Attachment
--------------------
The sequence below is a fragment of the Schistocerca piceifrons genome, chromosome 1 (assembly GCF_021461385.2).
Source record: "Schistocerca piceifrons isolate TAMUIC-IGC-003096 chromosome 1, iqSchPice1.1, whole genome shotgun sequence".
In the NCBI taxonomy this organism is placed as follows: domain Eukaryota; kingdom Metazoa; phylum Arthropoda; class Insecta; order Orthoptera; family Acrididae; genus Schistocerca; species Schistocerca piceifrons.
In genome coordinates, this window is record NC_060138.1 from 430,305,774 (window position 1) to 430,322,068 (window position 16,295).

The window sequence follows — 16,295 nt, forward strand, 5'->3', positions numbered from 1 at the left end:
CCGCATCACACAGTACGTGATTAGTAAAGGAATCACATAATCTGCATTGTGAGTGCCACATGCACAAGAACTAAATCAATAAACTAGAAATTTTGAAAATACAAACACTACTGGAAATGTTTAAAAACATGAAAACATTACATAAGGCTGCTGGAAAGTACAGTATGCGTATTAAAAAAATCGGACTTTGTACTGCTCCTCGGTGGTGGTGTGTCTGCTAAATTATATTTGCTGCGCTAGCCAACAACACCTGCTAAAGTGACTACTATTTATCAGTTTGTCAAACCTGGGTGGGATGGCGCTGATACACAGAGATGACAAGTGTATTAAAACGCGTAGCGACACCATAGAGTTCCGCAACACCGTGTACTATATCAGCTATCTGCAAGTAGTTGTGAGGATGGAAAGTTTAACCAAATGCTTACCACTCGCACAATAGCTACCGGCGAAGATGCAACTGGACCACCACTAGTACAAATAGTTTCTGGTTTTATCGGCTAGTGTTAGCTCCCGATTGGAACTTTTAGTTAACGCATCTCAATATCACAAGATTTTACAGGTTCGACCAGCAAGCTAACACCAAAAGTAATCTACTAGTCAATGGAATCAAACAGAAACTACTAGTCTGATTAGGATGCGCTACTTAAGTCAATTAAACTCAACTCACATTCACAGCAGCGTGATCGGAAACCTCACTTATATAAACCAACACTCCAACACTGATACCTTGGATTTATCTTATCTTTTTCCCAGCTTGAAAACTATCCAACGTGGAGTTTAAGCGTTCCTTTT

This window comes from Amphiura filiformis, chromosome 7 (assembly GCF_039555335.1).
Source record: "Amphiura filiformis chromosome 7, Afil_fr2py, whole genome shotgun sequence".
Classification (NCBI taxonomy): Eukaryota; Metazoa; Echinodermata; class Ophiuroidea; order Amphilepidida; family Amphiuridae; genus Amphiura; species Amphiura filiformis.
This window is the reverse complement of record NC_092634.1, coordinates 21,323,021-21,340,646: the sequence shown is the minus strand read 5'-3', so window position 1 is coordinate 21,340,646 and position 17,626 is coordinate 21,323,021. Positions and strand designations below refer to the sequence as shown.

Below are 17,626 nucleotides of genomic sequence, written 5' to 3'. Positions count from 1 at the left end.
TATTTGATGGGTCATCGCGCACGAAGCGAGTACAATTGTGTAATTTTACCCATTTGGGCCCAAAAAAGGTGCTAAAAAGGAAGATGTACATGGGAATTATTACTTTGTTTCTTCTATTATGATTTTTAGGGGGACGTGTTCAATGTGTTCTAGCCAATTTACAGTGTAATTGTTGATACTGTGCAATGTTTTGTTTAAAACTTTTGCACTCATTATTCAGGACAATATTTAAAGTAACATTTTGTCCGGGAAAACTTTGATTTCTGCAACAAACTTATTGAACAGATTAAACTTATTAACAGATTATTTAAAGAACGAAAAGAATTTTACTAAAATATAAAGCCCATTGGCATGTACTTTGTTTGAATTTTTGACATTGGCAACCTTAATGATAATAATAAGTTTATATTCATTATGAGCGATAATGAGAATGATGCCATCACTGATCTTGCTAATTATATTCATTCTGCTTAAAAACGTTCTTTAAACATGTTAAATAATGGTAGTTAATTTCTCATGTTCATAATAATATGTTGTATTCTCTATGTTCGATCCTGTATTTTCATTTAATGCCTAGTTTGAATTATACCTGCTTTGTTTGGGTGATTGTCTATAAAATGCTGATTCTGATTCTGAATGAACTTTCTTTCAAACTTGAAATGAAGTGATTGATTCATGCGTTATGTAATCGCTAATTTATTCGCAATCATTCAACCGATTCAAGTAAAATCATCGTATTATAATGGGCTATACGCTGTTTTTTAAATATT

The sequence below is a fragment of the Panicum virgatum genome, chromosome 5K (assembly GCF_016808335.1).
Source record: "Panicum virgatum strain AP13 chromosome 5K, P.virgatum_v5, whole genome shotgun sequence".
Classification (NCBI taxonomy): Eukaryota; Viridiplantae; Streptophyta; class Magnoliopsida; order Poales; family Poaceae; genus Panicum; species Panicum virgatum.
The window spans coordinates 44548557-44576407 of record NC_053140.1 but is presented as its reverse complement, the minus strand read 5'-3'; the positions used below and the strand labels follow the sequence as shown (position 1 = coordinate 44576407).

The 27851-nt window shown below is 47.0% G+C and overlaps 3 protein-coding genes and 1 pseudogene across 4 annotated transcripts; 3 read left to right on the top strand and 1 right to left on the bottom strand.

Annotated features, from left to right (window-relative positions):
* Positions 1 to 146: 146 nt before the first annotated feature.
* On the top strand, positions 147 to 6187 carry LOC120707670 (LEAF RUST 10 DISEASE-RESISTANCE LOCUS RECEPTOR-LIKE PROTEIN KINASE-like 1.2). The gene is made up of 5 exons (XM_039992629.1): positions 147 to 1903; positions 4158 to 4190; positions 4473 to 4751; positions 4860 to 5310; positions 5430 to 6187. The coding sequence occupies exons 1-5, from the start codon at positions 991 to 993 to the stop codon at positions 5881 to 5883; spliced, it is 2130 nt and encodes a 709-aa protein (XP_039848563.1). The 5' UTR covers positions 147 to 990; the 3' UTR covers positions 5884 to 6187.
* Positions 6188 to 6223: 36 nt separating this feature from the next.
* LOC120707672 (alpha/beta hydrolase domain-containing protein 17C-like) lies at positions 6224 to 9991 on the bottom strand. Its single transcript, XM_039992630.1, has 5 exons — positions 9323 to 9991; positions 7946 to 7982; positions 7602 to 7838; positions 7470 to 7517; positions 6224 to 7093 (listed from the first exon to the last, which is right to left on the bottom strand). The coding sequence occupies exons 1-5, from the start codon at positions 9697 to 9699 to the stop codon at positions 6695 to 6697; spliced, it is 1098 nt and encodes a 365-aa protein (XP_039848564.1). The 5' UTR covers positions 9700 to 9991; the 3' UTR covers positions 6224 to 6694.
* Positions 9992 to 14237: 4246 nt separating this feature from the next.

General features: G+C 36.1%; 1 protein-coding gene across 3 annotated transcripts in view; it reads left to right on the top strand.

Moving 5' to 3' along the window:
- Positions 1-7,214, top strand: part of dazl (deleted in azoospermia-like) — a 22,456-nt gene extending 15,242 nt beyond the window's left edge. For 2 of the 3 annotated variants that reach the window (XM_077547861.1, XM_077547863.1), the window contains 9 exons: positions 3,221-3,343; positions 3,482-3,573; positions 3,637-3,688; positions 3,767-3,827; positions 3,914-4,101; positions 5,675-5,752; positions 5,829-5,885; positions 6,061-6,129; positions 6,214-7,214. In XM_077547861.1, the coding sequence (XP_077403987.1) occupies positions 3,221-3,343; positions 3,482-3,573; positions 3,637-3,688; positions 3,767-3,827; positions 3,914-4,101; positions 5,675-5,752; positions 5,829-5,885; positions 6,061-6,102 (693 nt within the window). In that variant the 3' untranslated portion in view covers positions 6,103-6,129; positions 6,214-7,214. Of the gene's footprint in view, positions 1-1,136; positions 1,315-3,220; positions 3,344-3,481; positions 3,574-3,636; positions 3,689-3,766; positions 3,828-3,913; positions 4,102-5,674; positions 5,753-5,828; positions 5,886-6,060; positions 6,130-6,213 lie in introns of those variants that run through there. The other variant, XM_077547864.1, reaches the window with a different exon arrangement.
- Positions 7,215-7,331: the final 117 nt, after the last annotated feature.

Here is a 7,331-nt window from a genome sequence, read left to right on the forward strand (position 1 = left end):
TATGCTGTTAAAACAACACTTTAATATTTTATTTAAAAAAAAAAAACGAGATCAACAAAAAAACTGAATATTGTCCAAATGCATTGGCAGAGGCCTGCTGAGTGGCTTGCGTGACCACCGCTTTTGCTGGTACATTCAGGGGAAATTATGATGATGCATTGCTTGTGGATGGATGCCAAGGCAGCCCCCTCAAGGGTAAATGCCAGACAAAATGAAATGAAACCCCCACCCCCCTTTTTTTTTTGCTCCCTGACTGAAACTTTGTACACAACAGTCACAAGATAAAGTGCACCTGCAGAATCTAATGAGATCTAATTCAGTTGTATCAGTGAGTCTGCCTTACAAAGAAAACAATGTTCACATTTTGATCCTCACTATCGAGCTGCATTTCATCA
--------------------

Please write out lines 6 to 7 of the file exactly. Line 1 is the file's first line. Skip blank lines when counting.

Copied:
CCGCATCACACAGTACGTGATTAGTAAAGGAATCACATAATCTGCATTGTGAGTGCCACATGCACAAGAACTAAATCAATAAACTAGAAATTTTGAAAATACAAACACTACTGGAAATGTTTAAAAACATGAAAACATTACATAAGGCTGCTGGAAAGTACAGTATGCGTATTAAAAAAATCGGACTTTGTACTGCTCCTCGGTGGTGGTGTGTCTGCTAAATTATATTTGCTGCGCTAGCCAACAACACCTGCTAAAGTGACTACTATTTATCAGTTTGTCAAACCTGGGTGGGATGGCGCTGATACACAGAGATGACAAGTGTATTAAAACGCGTAGCGACACCATAGAGTTCCGCAACACCGTGTACTATATCAGCTATCTGCAAGTAGTTGTGAGGATGGAAAGTTTAACCAAATGCTTACCACTCGCACAATAGCTACCGGCGAAGATGCAACTGGACCACCACTAGTACAAATAGTTTCTGGTTTTATCGGCTAGTGTTAGCTCCCGATTGGAACTTTTAGTTAACGCATCTCAATATCACAAGATTTTACAGGTTCGACCAGCAAGCTAACACCAAAAGTAATCTACTAGTCAATGGAATCAAACAGAAACTACTAGTCTGATTAGGATGCGCTACTTAAGTCAATTAAACTCAACTCACATTCACAGCAGCGTGATCGGAAACCTCACTTATATAAACCAACACTCCAACACTGATACCTTGGATTTATCTTATCTTTTTCCCAGCTTGAAAACTATCCAACGTGGAGTTTAAGCGTTCCTTTT

This window comes from Amphiura filiformis, chromosome 7 (assembly GCF_039555335.1).